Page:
# Solved Problems In Classical Mechanics You can search our blog to find more examples and articles related to physics study hacks, or place your order and get rid of all of your worries once and for all.

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constructs a solution that obeys Newtonian gravity.

You're of course correct that if the ball were in a single stationary state, then it wouldn't do anything remotely like falling.

Classically, $F = mg$ and $g \approx 10 \frac$, so the ball feels a force of $10 \, \mathrm$.

From $S = ut 1/2 gt^2$, we get that the ball hits the ground in about $\sqrt \, \mathrm$. In principle, quantum mechanics should also be able to do this.

To see that the peak in the wavefunction obeys Newton's laws, you can appeal to Ehrenfest's theorem, $$m \frac = - \left\langle \frac \right\rangle$$ which immediately gives that result.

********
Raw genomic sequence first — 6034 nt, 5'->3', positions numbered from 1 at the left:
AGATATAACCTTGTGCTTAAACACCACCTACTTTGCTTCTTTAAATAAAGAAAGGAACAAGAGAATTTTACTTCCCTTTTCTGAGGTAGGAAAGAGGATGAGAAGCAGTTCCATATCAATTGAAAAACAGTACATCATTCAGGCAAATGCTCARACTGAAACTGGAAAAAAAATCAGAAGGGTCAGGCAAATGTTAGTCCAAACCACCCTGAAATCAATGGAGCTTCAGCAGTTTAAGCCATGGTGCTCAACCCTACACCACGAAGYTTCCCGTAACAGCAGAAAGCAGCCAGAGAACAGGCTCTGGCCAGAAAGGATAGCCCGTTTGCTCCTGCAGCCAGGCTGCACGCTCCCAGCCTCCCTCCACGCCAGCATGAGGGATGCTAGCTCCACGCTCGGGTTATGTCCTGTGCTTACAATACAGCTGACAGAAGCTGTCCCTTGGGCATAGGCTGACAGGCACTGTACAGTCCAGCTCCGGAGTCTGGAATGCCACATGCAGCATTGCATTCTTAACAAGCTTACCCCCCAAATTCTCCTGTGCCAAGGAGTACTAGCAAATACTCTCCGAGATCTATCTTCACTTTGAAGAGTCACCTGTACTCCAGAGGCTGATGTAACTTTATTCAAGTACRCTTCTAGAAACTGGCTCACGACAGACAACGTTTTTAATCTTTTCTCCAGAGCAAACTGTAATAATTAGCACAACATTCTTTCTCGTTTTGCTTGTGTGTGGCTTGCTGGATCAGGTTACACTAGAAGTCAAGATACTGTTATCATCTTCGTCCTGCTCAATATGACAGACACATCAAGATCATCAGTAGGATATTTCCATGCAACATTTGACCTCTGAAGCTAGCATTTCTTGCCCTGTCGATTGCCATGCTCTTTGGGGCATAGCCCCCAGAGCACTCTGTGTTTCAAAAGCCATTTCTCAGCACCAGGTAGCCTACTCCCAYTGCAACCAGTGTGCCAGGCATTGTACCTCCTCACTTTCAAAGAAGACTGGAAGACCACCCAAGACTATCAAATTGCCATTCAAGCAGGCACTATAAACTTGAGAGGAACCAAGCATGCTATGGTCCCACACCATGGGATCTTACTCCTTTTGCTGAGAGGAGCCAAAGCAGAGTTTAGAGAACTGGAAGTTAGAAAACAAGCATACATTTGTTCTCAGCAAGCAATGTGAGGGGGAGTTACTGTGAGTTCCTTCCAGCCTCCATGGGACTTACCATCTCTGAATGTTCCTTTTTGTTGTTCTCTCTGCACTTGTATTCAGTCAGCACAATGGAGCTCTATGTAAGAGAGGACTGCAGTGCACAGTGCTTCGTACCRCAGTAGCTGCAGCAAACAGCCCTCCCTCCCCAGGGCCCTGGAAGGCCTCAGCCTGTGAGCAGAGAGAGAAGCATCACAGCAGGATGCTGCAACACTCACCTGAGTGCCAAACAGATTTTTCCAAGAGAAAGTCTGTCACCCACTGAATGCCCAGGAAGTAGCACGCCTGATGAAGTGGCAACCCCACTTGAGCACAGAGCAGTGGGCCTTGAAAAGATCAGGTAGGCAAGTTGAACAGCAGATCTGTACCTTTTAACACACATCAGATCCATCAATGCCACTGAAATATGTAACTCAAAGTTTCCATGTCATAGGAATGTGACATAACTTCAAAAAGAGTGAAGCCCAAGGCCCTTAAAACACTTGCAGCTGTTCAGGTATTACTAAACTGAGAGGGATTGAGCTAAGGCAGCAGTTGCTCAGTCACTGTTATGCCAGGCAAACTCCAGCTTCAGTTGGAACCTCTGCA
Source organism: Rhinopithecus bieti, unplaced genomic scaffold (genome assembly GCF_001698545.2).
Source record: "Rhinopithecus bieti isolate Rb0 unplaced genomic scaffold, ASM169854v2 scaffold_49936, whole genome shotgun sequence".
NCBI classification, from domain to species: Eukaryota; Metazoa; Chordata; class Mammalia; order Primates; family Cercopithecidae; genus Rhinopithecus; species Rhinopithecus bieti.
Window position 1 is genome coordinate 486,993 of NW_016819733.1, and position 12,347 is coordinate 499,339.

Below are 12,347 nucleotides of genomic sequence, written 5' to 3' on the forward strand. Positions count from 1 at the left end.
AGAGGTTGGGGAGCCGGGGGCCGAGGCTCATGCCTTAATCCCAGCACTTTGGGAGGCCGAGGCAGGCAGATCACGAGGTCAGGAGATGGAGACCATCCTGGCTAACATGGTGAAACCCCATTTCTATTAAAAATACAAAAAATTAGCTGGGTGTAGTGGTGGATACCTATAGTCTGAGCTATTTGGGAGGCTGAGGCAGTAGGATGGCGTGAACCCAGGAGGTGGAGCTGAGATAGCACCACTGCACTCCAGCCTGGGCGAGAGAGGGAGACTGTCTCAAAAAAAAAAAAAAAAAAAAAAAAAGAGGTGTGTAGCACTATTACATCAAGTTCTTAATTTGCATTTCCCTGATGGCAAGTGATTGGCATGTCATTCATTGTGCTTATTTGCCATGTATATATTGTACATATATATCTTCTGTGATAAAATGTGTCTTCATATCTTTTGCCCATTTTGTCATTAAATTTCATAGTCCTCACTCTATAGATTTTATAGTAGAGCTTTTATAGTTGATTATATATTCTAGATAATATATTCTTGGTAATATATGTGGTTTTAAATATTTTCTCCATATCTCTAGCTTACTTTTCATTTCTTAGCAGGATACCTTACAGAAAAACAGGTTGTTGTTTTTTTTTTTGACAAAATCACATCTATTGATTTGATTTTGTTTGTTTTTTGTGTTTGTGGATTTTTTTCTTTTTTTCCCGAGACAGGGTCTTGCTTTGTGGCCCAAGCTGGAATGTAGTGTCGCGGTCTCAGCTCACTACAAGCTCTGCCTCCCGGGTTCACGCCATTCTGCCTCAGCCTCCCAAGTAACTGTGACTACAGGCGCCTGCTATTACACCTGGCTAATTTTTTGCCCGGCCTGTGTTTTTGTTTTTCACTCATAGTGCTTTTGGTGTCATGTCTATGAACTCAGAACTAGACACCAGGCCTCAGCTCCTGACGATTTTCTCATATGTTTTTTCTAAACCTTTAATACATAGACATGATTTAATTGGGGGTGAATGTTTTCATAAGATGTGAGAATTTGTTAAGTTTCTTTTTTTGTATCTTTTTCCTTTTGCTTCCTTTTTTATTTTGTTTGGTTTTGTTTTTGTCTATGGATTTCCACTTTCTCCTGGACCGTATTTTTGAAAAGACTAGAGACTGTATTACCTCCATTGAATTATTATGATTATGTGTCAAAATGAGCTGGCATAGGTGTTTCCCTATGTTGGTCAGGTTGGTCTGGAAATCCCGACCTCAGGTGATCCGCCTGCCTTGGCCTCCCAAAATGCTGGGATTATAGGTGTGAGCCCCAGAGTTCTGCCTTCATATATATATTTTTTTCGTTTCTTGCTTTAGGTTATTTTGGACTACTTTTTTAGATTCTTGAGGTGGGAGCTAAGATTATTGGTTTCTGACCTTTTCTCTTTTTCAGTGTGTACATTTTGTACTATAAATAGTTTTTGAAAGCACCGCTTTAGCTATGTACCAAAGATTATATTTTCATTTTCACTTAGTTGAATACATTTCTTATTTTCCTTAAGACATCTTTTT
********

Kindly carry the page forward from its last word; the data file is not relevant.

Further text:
You may still be troubled, because in classical mechanics we need to specify an initial position and initial velocity, while in quantum mechanics it seems we only need to specify the analogue of position. The "velocity" of a particle is encoded by how fast the phase winds around in position.Am I missing some way to get the classical result from the Schrodinger equation?Related but not quite the same: Is it possible to recover Classical Mechanics from Schrödinger's equation?In the classical problem it's important that the ball was dropped from rest, otherwise the time taken to hit the ground will vary.But the quantum solution doesn't involve the initial conditions at all. My first thought was that I need the time-dependent Schrodinger equation instead of the time-independent one, but that doesn't lead anywhere - it just means the ball oscillates between solutions.But qualitatively, this is clearly different from the classical result.It means the ball has many quasi-stable orbitals for example, and it doesn't give a precise prediction that the ball will hit the ground in $\sqrt \, \mathrm$.That is to say, after a generic interaction with the environment the ball will quickly end up with its position peaked about a narrow value.(Not necessarily so narrow that the uncertainty principle comes into play, but effectively zero for all macroscopic purposes.) Such states exist in the Hilbert space, as complicated linear combinations of the energy eigenstates.Stack Exchange network consists of 175 Q&A communities including Stack Overflow, the largest, most trusted online community for developers to learn, share their knowledge, and build their careers.Visit Stack Exchange Let's take the very simple problem of what happens if I drop a 1 kg ball from a height of 1 meter.